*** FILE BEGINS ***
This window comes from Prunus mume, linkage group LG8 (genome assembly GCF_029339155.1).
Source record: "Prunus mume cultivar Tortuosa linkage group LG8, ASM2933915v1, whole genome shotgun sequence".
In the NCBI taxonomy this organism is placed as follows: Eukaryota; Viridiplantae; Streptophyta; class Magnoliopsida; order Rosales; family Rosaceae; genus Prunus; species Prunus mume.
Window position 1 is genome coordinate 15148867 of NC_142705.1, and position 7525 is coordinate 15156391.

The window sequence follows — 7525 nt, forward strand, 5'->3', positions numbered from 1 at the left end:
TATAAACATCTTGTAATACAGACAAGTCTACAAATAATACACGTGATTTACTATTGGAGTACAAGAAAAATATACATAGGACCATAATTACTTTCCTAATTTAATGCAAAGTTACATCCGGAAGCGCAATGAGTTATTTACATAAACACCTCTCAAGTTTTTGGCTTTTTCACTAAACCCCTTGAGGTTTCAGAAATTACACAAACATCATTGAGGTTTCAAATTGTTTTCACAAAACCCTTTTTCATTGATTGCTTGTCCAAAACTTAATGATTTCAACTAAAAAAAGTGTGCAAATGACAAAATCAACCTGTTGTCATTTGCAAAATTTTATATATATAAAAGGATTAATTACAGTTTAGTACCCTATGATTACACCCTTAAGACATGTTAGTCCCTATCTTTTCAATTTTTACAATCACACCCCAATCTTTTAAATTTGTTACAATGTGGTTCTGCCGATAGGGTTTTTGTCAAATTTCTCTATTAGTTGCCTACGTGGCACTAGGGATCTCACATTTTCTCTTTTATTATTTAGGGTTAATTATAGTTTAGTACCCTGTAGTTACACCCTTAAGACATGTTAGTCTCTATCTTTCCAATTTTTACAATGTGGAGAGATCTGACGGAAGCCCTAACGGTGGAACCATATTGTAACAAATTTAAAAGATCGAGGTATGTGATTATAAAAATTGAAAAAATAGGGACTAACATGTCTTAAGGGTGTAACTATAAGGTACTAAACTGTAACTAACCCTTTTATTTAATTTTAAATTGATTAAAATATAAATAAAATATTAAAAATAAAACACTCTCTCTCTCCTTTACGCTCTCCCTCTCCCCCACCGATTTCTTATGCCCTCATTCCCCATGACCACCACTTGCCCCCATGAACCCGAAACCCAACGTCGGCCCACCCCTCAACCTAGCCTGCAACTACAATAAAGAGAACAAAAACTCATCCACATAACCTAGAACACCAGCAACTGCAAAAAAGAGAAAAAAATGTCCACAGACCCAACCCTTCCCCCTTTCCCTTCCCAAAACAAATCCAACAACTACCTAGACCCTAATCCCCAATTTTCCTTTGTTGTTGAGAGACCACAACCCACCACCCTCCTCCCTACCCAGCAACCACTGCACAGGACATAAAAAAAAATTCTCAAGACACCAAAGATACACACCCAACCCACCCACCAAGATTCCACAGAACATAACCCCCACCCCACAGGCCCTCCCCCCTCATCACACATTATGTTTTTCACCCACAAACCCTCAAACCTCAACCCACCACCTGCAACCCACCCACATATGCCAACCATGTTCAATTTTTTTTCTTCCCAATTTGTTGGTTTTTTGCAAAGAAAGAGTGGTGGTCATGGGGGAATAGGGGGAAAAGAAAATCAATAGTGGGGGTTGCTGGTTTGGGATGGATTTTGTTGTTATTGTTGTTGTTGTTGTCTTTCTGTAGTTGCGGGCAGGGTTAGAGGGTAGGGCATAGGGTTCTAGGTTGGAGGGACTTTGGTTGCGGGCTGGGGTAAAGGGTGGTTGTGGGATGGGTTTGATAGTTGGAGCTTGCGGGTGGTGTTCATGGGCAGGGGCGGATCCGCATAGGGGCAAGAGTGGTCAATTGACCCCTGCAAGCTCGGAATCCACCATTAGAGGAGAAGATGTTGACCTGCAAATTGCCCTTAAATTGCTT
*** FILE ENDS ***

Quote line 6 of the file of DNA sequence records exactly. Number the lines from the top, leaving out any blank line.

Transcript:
TATAAACATCTTGTAATACAGACAAGTCTACAAATAATACACGTGATTTACTATTGGAGTACAAGAAAAATATACATAGGACCATAATTACTTTCCTAATTTAATGCAAAGTTACATCCGGAAGCGCAATGAGTTATTTACATAAACACCTCTCAAGTTTTTGGCTTTTTCACTAAACCCCTTGAGGTTTCAGAAATTACACAAACATCATTGAGGTTTCAAATTGTTTTCACAAAACCCTTTTTCATTGATTGCTTGTCCAAAACTTAATGATTTCAACTAAAAAAAGTGTGCAAATGACAAAATCAACCTGTTGTCATTTGCAAAATTTTATATATATAAAAGGATTAATTACAGTTTAGTACCCTATGATTACACCCTTAAGACATGTTAGTCCCTATCTTTTCAATTTTTACAATCACACCCCAATCTTTTAAATTTGTTACAATGTGGTTCTGCCGATAGGGTTTTTGTCAAATTTCTCTATTAGTTGCCTACGTGGCACTAGGGATCTCACATTTTCTCTTTTATTATTTAGGGTTAATTATAGTTTAGTACCCTGTAGTTACACCCTTAAGACATGTTAGTCTCTATCTTTCCAATTTTTACAATGTGGAGAGATCTGACGGAAGCCCTAACGGTGGAACCATATTGTAACAAATTTAAAAGATCGAGGTATGTGATTATAAAAATTGAAAAAATAGGGACTAACATGTCTTAAGGGTGTAACTATAAGGTACTAAACTGTAACTAACCCTTTTATTTAATTTTAAATTGATTAAAATATAAATAAAATATTAAAAATAAAACACTCTCTCTCTCCTTTACGCTCTCCCTCTCCCCCACCGATTTCTTATGCCCTCATTCCCCATGACCACCACTTGCCCCCATGAACCCGAAACCCAACGTCGGCCCACCCCTCAACCTAGCCTGCAACTACAATAAAGAGAACAAAAACTCATCCACATAACCTAGAACACCAGCAACTGCAAAAAAGAGAAAAAAATGTCCACAGACCCAACCCTTCCCCCTTTCCCTTCCCAAAACAAATCCAACAACTACCTAGACCCTAATCCCCAATTTTCCTTTGTTGTTGAGAGACCACAACCCACCACCCTCCTCCCTACCCAGCAACCACTGCACAGGACATAAAAAAAAATTCTCAAGACACCAAAGATACACACCCAACCCACCCACCAAGATTCCACAGAACATAACCCCCACCCCACAGGCCCTCCCCCCTCATCACACATTATGTTTTTCACCCACAAACCCTCAAACCTCAACCCACCACCTGCAACCCACCCACATATGCCAACCATGTTCAATTTTTTTTCTTCCCAATTTGTTGGTTTTTTGCAAAGAAAGAGTGGTGGTCATGGGGGAATAGGGGGAAAAGAAAATCAATAGTGGGGGTTGCTGGTTTGGGATGGATTTTGTTGTTATTGTTGTTGTTGTTGTCTTTCTGTAGTTGCGGGCAGGGTTAGAGGGTAGGGCATAGGGTTCTAGGTTGGAGGGACTTTGGTTGCGGGCTGGGGTAAAGGGTGGTTGTGGGATGGGTTTGATAGTTGGAGCTTGCGGGTGGTGTTCATGGGCAGGGGCGGATCCGCATAGGGGCAAGAGTGGTCAATTGACCCCTGCAAGCTCGGAATCCACCATTAGAGGAGAAGATGTTGACCTGCAAATTGCCCTTAAATTGCTT